Advertisers of those benefits inevitably want to narrow your focus in order to overstate the importance of their product. They frequently present it as the only solution to your problem, whether real or imaginary.

After all,

  • Skin can also be protected from the sun by wearing appropriate clothing.
  • Health can be better fortified by consuming a balanced diet and getting regular exercise.
  • Spending time or talking on the phone with your friends is the foremost way of connecting with them, and it is virtually free.
  • Your weekend can be brightened by doing something that you love.
  • You can become more productive by focusing on the tasks that have the most important consequences. A faster computer can, in fact, decrease productivity by making it easier to multitask and by enabling your favorite distractions.

There are other sources of imperfect advice. Politicians also frequently want us to focus on a particular “big picture,” to the exclusion of the alternatives.

Even loving parents can be guilty of the same. They can advise their children to pick a career path that is safe and respectable, based on their “big picture” that in life one has to make a living. A child may disagree, however, based on another “big picture” that one’s life has to have meaning and fulfillment.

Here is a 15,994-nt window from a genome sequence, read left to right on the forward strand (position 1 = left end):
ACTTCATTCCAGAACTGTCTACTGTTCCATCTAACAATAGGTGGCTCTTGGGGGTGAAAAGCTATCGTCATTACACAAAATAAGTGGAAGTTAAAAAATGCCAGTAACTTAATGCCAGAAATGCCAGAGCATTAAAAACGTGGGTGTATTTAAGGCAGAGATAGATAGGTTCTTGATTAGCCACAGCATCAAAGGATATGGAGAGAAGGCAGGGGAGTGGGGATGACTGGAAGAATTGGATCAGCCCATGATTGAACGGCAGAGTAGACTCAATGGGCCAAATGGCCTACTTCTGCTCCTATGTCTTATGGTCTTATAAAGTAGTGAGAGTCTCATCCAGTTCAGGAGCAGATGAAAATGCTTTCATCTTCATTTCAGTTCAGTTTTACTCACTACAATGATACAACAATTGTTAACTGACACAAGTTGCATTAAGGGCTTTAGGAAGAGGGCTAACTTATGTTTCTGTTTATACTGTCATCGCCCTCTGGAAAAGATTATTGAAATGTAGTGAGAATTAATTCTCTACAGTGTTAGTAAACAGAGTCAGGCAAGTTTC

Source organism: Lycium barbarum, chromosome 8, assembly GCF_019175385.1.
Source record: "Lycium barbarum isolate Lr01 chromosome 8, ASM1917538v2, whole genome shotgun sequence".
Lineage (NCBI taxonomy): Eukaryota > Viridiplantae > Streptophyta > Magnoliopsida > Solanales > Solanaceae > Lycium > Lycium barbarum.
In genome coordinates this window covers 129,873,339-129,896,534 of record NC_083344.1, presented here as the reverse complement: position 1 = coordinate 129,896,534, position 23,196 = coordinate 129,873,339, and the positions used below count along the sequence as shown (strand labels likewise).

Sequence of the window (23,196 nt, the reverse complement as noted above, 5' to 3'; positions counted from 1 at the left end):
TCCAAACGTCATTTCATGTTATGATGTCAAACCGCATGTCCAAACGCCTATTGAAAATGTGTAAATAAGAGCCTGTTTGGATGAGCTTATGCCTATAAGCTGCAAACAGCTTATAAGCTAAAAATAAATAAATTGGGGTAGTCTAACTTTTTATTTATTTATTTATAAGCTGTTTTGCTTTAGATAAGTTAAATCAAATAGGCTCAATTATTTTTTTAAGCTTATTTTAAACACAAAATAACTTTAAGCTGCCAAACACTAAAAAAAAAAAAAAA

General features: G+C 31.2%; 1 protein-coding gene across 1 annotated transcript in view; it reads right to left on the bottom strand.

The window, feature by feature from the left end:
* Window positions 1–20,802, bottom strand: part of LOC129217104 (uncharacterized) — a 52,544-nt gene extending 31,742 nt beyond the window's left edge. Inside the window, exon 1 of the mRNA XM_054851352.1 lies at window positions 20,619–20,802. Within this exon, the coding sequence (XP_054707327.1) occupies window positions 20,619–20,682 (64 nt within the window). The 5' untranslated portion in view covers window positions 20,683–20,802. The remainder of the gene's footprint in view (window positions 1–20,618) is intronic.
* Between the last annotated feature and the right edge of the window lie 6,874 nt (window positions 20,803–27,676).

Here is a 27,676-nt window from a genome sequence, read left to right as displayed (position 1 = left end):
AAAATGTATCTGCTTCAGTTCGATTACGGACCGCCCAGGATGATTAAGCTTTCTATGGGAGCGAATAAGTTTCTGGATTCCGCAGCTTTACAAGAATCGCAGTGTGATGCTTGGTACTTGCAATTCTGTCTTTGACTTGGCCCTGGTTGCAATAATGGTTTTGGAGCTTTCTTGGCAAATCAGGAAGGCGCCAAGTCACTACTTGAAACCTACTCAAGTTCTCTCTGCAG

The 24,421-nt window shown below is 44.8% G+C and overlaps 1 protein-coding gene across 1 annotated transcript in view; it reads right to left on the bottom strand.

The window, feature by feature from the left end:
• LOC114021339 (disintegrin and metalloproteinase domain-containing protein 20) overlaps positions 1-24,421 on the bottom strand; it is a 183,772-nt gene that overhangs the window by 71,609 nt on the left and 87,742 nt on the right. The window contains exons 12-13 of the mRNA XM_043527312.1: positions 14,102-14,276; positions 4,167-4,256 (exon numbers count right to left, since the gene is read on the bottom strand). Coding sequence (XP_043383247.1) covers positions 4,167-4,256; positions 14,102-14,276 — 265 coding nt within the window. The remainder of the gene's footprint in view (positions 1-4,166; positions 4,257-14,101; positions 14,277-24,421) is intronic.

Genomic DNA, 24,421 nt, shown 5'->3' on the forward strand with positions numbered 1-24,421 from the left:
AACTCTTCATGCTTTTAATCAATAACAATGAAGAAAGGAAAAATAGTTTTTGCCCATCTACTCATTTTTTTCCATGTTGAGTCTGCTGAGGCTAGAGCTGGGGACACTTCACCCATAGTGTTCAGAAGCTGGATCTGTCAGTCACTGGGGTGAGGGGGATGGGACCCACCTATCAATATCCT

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Bottom Line

It is human nature to make rushed, emotional decisions based on incomplete information, then regret those decisions later on.

You can protect yourself from poor judgment by striving to attain the big picture when careful consideration is called for.

Focus on the consequences of your decision before considering how you feel about it.

Play with the cards you’ve been dealt, but look for opportunities in each situation and you will find them.

Ask knowledgeable mentors for advice, but beware of biased people who have an opinion, but do not necessarily have your best interest in mind.

Yet remember, true big picture thinking comes from hard-won experience. Legendary military commanders Napoleon Bonaparte and Mikhail Kutuzov were both injured on the battlefield.

Clear thinking comes from putting your big picture to the test of reality.

More Tips on Thinking Clearly

Featured photo credit: Haneen Krimly via unsplash.com

Reference

[1] Wikipedia: French invasion of Russia
[2] Brian Tracy: No Excuses!: The Power of Self-Discipline
[3] American Academy of Dermatology: Say Yes to Sun Protection
[4] Harvard Medical School: Do multivitamins make you healthier?